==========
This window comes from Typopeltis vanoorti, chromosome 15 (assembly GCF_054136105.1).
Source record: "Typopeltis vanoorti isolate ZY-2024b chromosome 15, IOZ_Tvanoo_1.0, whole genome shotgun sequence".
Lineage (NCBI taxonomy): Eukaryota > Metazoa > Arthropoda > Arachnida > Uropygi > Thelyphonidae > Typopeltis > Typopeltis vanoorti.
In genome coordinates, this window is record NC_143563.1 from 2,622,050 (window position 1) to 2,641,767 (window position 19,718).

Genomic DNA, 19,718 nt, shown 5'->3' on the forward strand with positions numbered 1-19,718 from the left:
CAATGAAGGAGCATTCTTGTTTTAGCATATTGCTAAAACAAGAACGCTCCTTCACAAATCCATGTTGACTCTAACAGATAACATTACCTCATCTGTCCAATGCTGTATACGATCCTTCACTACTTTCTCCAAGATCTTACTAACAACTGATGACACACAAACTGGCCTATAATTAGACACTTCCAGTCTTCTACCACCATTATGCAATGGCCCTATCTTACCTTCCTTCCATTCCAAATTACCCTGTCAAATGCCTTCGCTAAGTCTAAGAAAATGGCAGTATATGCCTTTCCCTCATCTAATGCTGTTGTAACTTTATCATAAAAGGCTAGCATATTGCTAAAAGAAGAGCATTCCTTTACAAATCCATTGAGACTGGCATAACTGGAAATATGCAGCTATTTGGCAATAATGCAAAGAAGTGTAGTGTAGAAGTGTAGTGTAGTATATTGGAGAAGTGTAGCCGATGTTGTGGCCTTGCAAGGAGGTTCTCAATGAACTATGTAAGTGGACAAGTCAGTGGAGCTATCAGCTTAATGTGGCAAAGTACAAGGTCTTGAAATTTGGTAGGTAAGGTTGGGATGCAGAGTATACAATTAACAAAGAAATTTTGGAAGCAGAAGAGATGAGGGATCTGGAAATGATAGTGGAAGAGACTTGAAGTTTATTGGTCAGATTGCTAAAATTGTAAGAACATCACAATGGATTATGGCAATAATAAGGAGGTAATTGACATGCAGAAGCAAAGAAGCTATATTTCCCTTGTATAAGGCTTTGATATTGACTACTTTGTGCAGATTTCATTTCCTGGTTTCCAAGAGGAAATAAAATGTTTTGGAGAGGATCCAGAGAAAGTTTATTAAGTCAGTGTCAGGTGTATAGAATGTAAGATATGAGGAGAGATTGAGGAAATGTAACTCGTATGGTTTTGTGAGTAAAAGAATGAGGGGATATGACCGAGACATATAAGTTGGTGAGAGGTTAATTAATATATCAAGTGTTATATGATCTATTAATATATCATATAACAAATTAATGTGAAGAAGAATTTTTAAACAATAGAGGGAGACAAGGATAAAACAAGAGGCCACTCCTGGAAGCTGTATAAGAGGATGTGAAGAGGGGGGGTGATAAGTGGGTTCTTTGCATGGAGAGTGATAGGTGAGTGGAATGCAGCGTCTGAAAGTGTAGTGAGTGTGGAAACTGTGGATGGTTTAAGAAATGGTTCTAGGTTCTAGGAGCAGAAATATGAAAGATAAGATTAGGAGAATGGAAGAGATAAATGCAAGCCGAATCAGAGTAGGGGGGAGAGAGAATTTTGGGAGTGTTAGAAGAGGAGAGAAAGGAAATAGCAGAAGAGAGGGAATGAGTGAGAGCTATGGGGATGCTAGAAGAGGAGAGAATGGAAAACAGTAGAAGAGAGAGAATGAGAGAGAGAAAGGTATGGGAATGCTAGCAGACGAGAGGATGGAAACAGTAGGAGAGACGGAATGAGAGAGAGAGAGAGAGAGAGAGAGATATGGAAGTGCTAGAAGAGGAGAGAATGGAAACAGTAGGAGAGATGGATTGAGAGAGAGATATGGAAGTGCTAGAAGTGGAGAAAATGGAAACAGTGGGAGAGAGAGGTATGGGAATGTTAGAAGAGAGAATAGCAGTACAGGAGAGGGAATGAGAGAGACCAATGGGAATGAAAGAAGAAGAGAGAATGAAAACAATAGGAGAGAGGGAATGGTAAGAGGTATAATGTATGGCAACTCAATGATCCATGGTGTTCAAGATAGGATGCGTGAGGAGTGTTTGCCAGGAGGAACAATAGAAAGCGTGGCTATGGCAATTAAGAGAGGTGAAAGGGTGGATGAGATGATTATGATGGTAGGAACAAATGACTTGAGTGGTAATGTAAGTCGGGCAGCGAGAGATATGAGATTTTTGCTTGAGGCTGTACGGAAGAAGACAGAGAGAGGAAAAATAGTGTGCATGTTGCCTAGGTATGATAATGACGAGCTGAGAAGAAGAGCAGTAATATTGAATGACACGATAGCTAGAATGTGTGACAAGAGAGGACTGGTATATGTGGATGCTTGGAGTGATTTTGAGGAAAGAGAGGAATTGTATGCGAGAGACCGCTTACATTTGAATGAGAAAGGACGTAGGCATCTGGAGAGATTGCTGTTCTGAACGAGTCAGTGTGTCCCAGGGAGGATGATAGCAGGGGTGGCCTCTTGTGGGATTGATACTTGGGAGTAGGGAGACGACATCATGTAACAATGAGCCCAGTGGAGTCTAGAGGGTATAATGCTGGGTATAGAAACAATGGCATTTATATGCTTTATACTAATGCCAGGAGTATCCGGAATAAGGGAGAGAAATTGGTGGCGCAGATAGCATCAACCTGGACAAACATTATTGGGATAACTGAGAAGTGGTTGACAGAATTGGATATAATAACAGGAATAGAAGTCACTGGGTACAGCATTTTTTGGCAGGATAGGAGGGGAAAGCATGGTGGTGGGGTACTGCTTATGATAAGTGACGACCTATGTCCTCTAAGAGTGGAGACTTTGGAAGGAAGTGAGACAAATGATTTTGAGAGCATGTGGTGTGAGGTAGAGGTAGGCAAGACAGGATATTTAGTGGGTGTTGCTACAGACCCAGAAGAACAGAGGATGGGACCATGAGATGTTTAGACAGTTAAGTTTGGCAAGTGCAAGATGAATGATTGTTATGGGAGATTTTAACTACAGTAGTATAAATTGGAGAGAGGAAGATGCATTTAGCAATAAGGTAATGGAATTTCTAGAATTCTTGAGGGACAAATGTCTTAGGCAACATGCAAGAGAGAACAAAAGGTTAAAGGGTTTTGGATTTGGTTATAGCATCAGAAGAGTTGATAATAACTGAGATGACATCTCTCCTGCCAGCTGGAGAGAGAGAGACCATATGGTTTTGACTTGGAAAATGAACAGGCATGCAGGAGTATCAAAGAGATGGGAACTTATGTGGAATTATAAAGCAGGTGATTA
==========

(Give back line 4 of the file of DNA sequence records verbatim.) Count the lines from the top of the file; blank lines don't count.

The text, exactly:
In genome coordinates, this window is record NC_143563.1 from 2,622,050 (window position 1) to 2,641,767 (window position 19,718).